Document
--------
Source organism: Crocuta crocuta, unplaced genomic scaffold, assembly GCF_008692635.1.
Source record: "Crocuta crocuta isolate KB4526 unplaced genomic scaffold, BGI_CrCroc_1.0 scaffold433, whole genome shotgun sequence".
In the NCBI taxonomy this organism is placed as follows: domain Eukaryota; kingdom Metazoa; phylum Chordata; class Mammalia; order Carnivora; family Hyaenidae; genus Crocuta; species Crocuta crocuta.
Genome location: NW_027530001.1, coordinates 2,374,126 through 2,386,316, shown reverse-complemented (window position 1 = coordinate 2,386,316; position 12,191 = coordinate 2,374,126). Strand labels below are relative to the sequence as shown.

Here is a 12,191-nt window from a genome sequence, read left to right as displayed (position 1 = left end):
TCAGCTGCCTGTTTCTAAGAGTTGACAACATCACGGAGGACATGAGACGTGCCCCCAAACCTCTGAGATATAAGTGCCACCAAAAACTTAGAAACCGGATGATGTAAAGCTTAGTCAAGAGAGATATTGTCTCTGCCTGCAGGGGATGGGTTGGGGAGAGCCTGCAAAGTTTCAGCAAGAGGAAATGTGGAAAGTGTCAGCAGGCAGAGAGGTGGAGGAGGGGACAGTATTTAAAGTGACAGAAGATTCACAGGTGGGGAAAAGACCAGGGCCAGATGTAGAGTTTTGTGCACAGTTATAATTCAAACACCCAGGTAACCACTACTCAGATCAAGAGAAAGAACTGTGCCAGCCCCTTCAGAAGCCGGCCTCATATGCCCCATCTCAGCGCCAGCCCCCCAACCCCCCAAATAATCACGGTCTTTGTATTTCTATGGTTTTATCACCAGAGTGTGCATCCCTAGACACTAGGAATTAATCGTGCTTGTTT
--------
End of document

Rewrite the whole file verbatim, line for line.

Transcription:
Source organism: Crocuta crocuta, unplaced genomic scaffold, assembly GCF_008692635.1.
Source record: "Crocuta crocuta isolate KB4526 unplaced genomic scaffold, BGI_CrCroc_1.0 scaffold433, whole genome shotgun sequence".
In the NCBI taxonomy this organism is placed as follows: domain Eukaryota; kingdom Metazoa; phylum Chordata; class Mammalia; order Carnivora; family Hyaenidae; genus Crocuta; species Crocuta crocuta.
Genome location: NW_027530001.1, coordinates 2,374,126 through 2,386,316, shown reverse-complemented (window position 1 = coordinate 2,386,316; position 12,191 = coordinate 2,374,126). Strand labels below are relative to the sequence as shown.

Here is a 12,191-nt window from a genome sequence, read left to right as displayed (position 1 = left end):
TCAGCTGCCTGTTTCTAAGAGTTGACAACATCACGGAGGACATGAGACGTGCCCCCAAACCTCTGAGATATAAGTGCCACCAAAAACTTAGAAACCGGATGATGTAAAGCTTAGTCAAGAGAGATATTGTCTCTGCCTGCAGGGGATGGGTTGGGGAGAGCCTGCAAAGTTTCAGCAAGAGGAAATGTGGAAAGTGTCAGCAGGCAGAGAGGTGGAGGAGGGGACAGTATTTAAAGTGACAGAAGATTCACAGGTGGGGAAAAGACCAGGGCCAGATGTAGAGTTTTGTGCACAGTTATAATTCAAACACCCAGGTAACCACTACTCAGATCAAGAGAAAGAACTGTGCCAGCCCCTTCAGAAGCCGGCCTCATATGCCCCATCTCAGCGCCAGCCCCCCAACCCCCCAAATAATCACGGTCTTTGTATTTCTATGGTTTTATCACCAGAGTGTGCATCCCTAGACACTAGGAATTAATCGTGCTTGTTT